Legacy Trail, in Sarasota County, spans nearly 11 miles and boasts a memorable entrance: the Historic Venice Train Depot. This pale orange building seems to meld well with the surrounding colors of the Florida beach scene. The building, created in the Mediterranean Revival style, dates to the 1920s and was once a popular destination on the railway line.
End points for the trail are at Historic Venice Train Depot in Venice, along with McIntosh Road in Sarasota. Walkers, bikers and inline skaters are all welcome at this site, near the tracks that once were used by the Ringling Bros. Circus. Next to the depot, you can view a statue of famous lion trainer Gunther Gebel-Williams.
The level, smooth trail passes only a few street crossings — which are clearly marked — and has just one steep spot, at the pedestrian overpass for U.S. 41. Parking is available near the depot trail entrance, and you’ll find additional parking and other amenities at six other trailheads.
The 42-mile Suncoast Trail spans several Florida counties — Pasco, Hillsborough and Hernando — and has one of its trail end points at the Upper Tampa Bay Trail and West Lutz Lake Fern Road in Hillsborough County. The trail, which opened to the public in 2001, is part of the Statewide Greenways and Trails System. It runs parallel to the Suncoast Parkway, which starts on the northern side of Hillsborough County and runs north through Hernando and Pasco counties.
As you enjoy your nature walk on this trail, you’ll pass through an interesting mix of scenery — including natural areas, agricultural lands and suburbs. Along the way, you can stop to peruse signs detailing the history of the trail and pointing out local plants and animals. If you have time, you may want to stop to see Pasco County’s Jay B. Starkey Wilderness Preserve, which is located near the trail and features stunning views of natural areas and waterways.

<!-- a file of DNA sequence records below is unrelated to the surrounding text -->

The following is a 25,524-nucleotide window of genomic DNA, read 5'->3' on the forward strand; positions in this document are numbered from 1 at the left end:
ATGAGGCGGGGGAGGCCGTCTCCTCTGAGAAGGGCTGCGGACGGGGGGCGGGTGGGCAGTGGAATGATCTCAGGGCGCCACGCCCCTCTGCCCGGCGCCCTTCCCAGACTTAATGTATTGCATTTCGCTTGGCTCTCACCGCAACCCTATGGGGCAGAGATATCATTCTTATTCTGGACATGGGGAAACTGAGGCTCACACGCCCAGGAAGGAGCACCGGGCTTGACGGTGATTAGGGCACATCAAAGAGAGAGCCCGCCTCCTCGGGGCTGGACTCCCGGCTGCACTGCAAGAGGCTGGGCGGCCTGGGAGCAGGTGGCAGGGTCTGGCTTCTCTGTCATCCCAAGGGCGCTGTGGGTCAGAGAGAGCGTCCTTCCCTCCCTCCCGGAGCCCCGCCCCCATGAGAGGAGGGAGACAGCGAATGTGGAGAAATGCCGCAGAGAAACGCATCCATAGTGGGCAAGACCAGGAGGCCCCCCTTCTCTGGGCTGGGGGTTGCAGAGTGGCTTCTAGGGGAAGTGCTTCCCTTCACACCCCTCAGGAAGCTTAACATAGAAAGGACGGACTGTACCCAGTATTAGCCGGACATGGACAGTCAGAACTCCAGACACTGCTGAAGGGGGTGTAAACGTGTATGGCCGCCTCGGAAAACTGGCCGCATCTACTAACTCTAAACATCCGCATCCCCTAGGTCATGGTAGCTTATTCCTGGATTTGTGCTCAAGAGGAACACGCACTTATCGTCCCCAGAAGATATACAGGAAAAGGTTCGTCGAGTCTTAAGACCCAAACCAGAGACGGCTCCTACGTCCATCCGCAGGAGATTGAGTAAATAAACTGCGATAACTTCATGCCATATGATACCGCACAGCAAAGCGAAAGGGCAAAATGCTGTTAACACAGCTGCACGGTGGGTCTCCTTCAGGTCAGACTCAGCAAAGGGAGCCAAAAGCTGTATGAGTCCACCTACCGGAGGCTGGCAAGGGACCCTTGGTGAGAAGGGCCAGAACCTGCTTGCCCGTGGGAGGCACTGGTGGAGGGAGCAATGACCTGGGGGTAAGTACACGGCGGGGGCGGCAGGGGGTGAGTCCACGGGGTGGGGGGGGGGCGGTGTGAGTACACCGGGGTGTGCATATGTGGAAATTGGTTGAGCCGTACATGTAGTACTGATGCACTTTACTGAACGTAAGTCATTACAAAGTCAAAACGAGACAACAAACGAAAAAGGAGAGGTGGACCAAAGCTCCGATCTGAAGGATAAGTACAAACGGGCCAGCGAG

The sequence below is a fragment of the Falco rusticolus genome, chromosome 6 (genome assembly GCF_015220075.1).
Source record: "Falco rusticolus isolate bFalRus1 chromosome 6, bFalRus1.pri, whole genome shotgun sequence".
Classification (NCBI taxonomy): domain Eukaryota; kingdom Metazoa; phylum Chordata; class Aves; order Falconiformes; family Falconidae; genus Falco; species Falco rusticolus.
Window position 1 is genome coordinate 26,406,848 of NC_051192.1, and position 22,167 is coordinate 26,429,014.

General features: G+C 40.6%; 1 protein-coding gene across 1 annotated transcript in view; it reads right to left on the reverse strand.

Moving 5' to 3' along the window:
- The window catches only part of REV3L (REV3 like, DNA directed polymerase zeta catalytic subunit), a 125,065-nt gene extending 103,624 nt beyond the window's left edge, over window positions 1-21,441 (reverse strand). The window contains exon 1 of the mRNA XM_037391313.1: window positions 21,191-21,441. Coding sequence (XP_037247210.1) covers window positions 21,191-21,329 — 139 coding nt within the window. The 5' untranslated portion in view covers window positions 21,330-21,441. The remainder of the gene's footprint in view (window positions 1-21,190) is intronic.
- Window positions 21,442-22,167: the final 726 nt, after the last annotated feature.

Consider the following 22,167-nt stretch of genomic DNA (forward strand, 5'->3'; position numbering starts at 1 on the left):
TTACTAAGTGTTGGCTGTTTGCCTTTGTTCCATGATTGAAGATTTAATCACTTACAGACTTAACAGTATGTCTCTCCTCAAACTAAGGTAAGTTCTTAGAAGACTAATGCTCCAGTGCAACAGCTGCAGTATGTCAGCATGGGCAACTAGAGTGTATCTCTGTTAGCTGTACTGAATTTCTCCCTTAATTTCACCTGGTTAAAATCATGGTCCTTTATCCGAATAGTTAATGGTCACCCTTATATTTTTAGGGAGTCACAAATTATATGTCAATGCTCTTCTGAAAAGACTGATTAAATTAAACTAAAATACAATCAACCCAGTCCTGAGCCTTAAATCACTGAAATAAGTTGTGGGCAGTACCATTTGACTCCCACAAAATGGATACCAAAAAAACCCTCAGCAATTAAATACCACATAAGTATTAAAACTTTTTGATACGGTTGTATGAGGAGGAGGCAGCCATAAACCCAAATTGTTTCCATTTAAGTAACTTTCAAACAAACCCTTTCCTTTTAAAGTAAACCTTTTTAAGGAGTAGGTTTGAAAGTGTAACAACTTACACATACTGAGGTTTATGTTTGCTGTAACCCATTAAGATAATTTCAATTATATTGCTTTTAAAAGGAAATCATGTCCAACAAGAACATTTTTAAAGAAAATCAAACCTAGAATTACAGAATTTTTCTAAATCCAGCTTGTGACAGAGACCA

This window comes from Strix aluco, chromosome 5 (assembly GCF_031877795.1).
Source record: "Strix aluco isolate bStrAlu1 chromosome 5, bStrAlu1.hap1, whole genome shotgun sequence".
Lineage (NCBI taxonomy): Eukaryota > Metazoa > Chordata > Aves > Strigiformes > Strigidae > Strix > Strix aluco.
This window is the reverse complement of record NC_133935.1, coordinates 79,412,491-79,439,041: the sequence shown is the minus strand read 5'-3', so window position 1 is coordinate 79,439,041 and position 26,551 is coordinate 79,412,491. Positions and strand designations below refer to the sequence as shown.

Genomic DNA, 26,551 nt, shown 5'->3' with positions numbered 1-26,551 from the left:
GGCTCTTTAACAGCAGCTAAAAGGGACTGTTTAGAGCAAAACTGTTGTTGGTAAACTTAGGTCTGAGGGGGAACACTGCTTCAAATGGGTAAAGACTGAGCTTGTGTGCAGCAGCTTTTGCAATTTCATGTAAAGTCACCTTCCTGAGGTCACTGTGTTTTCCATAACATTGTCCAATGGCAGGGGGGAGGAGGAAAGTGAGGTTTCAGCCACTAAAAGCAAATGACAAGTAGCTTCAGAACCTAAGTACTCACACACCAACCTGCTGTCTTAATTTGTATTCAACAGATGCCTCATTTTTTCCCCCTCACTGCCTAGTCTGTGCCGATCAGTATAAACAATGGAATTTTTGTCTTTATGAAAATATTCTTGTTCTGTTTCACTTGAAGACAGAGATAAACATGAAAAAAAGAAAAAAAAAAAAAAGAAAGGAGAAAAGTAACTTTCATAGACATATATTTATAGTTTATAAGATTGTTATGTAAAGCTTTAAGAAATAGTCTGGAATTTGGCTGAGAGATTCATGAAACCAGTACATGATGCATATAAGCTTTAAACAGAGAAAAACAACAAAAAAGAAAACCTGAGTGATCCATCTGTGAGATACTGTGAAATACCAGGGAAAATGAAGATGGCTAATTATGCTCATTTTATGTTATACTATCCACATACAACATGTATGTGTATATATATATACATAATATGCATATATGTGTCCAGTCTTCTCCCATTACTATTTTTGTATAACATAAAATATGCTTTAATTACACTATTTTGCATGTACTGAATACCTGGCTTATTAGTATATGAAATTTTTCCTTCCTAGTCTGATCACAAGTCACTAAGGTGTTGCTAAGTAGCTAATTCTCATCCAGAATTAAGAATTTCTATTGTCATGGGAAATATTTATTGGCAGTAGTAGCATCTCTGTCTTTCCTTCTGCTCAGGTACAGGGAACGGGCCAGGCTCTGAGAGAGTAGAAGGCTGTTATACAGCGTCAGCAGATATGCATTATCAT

Located in Hernando County, the 10-mile Good Neighbor Trail in western Florida runs from the Withlacoochee State Forest to Brooksville and follows the old Florida Southern Railroad Line.
You’ll find the trail’s western end in downtown Brooksville, not quite an hour north of Tampa, in what once served as the railroad’s switching yard. The Brooksville Train Depot, which dates to the 1880s, also stands at the site and now houses the Train Depot Museum — featuring model trains and exhibits. Outside the museum, you’ll find picnic areas and a rail car from the 1800s.
At the trail’s eastern end, you’ll encounter the 46-mile Withlacoochee State Trail, which links parks, natural areas and cities. In addition, the Good Neighbor Trail is part of the Coast-to-Coast Connector, our state’s growing network of trails stretching across Florida. Restrooms and free parking are available at the west end of the Good Neighbor Trail.
The North Bay Trail in Pinellas County is 6.3 miles and starts in downtown Petersburg. There you’ll also find a connection for the Pinellas Trail at Bay Shore Drive Southeast. The North Bay Trail then goes north along the Tampa Bay, providing you with scenic views of palm trees, beaches, marinas and the water.
At Coffeepot Bayou, the trail turns inland, paralleling 1st Street Northeast. You’ll cross a pedestrian bridge for 79th Avenue Northeast, then take the trail to its end at 83rd Avenue North.
During your nature walk on this trail, you’ll encounter many landmarks, including Demens Landing Park, South Straub Park, Progress Energy Park, Gizella Kopsick Arboretum and others. Parking lots are available at various points along the trail, including at Flora Wylie Park and Demens Landing Park.
The Courtney Campbell Trail spans more than 10 miles through Pinellas and Hillsborough counties, with end points at Cypress Point Park in Tampa and South Bayshore Boulevard in Clearwater.
For this nature walk route, you’ll find access on the southern side of the Courtney Campbell Causeway, which links the communities of Clearwater and Tampa in the western part of the state. On the trail, you can expect lovely views of Tampa Bay, along with connections to Skyway Park, Ben T. Davis Beach and Cypress Point Park. You can find parking at the east end of the trail, at Ben T. Davis Beach in Tampa. Free parking also is available at Skyway and Cypress Point parks in Tampa.
At Tessera of Brandon, you or your family member will benefit from Salus™ by Solvere, our wellness philosophy that incorporates Masterpiece Living® and focuses on the intellectual, spiritual, social and physical aspects of well-being. Along with the many scenic nature walks available in western Florida and throughout the state, you’ll enjoy our full array of stimulating activities, as well as convenient services and amenities. To learn more about our community, please contact us today.